Carcinoembryonic Antigen (cont.)

What conditions can cause an elevated CEA?

Both benign (harmless) and malignant (cancerous) conditions can increase the CEA level. The most frequent cancer which causes an increased CEA is cancer of the colon and rectum. Others include cancers of the pancreas, stomach, breast, lung, and certain types of thyroid and ovarian cancer. Benign conditions which can elevate CEA include smoking, infections, inflammatory bowel disease, pancreatitis, cirrhosis of the liver, and some benign tumors in the same organs in which an elevated CEA indicates cancer. Chemotherapy and radiation therapy can cause a temporary rise in CEA due to the death of tumor cells and release of CEA into the blood stream. Benign disease does not usually cause an increase above 10 ng/ml.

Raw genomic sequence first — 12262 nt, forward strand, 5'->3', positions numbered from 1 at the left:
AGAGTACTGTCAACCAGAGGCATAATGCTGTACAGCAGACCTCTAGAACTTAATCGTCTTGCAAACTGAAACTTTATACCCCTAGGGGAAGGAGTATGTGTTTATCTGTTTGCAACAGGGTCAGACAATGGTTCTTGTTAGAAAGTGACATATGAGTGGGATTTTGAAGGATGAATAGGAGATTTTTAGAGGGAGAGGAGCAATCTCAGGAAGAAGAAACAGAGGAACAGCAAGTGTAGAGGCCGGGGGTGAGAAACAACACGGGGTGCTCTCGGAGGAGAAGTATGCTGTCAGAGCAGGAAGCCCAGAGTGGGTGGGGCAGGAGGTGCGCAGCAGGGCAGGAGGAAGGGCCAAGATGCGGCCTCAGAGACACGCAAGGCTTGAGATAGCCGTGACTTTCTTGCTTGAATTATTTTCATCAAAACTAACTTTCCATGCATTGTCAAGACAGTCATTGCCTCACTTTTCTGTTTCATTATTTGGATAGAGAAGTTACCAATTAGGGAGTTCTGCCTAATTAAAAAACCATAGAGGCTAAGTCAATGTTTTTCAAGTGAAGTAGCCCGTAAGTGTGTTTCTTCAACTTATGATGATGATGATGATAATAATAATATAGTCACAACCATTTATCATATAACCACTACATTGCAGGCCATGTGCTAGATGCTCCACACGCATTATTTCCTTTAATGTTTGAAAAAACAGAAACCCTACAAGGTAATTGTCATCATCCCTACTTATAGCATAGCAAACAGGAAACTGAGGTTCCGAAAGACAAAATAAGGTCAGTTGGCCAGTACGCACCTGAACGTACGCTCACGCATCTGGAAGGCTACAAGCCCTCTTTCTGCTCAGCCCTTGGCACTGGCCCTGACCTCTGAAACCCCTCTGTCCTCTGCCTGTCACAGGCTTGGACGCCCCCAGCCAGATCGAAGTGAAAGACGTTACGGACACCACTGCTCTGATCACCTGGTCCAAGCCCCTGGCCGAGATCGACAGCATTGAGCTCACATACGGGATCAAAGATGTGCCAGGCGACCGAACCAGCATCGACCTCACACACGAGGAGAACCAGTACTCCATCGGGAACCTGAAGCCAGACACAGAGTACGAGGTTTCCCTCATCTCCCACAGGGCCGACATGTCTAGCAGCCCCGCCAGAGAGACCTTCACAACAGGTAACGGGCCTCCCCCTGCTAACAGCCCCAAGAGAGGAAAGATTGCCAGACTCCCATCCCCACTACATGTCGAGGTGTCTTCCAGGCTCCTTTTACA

What are the limitations of CEA testing?

CEA is not an effective screening test for hidden (occult) cancer since early tumors do not cause significant blood elevations. Also, many tumors never cause an abnormal blood level, even in advanced disease. Because there is variability between results obtained between laboratories, the same laboratory should do repeat testing when monitoring a patient with cancer.

Medically reviewed by Jeffrey A. Gordon, MD; American Board of Internal Medicine with subspecialties in Medical Oncology and Hematology

REFERENCE:

"CEA Blood Test" National Institutes of Health


Medically Reviewed by a Doctor on 1/29/2014


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